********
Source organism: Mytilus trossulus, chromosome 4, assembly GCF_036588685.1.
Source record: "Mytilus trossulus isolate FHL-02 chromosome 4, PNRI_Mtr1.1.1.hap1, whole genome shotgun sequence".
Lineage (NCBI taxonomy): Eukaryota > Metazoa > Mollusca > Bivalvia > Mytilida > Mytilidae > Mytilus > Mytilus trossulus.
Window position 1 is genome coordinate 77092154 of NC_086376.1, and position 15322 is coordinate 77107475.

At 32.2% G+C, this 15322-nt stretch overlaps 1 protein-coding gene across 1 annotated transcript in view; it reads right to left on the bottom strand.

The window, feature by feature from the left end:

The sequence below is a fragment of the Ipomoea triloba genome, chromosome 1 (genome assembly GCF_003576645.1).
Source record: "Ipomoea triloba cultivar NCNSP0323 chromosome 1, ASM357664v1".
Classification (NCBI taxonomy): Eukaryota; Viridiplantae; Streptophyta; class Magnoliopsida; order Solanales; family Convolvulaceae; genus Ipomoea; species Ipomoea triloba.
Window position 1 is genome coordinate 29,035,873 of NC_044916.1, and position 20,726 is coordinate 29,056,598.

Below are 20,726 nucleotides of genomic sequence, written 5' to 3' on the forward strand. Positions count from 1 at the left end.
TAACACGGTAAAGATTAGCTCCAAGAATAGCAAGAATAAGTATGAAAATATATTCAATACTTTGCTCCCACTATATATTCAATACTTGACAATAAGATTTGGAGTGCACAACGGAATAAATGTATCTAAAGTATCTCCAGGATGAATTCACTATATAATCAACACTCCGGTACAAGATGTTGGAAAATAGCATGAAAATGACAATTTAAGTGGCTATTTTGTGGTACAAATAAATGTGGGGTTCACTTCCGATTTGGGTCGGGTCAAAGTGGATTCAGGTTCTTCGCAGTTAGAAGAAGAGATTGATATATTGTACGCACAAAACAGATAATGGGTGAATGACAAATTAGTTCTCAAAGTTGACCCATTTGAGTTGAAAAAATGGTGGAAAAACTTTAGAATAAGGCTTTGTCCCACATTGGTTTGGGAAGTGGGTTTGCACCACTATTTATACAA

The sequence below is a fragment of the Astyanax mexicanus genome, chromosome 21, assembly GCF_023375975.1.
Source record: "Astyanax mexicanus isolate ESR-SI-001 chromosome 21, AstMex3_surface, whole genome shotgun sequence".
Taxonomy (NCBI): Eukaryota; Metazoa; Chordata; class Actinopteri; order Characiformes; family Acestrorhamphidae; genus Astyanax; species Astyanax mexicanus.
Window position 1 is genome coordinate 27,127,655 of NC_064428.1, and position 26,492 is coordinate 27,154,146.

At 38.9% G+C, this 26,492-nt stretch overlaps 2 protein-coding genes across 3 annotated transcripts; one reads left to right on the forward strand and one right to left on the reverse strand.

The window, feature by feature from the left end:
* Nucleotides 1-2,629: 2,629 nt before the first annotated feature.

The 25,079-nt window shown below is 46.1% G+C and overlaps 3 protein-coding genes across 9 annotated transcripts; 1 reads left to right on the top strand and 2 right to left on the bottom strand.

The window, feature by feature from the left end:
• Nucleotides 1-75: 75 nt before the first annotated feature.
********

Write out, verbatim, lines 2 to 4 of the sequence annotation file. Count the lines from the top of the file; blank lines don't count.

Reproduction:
Source record: "Mytilus trossulus isolate FHL-02 chromosome 4, PNRI_Mtr1.1.1.hap1, whole genome shotgun sequence".
Lineage (NCBI taxonomy): Eukaryota > Metazoa > Mollusca > Bivalvia > Mytilida > Mytilidae > Mytilus > Mytilus trossulus.
Window position 1 is genome coordinate 77092154 of NC_086376.1, and position 15322 is coordinate 77107475.